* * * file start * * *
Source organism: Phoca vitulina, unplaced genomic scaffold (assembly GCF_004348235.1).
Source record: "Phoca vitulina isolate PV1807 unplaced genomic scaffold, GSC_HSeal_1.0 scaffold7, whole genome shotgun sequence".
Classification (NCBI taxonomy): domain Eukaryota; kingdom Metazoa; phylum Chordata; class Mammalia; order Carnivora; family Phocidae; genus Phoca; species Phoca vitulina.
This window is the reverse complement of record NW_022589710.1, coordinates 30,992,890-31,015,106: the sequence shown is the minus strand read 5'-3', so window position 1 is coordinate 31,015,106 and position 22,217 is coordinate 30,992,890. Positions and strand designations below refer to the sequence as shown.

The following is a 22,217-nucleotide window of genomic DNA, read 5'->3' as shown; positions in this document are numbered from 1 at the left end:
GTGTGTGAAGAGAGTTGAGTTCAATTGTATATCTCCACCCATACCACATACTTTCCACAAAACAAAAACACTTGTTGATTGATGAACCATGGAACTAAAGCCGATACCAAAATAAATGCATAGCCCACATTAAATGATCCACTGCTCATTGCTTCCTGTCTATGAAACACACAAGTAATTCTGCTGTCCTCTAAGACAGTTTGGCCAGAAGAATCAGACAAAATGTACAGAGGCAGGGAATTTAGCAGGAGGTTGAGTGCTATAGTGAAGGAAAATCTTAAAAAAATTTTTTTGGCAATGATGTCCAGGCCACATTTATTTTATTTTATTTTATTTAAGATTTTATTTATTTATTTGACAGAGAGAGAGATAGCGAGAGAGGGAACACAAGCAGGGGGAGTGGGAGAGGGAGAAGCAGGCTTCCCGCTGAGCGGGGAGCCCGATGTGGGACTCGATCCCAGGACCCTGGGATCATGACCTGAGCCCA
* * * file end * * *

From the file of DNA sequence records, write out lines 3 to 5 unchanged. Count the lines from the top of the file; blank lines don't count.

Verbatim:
Classification (NCBI taxonomy): domain Eukaryota; kingdom Metazoa; phylum Chordata; class Mammalia; order Carnivora; family Phocidae; genus Phoca; species Phoca vitulina.
This window is the reverse complement of record NW_022589710.1, coordinates 30,992,890-31,015,106: the sequence shown is the minus strand read 5'-3', so window position 1 is coordinate 31,015,106 and position 22,217 is coordinate 30,992,890. Positions and strand designations below refer to the sequence as shown.

The following is a 22,217-nucleotide window of genomic DNA, read 5'->3' as shown; positions in this document are numbered from 1 at the left end: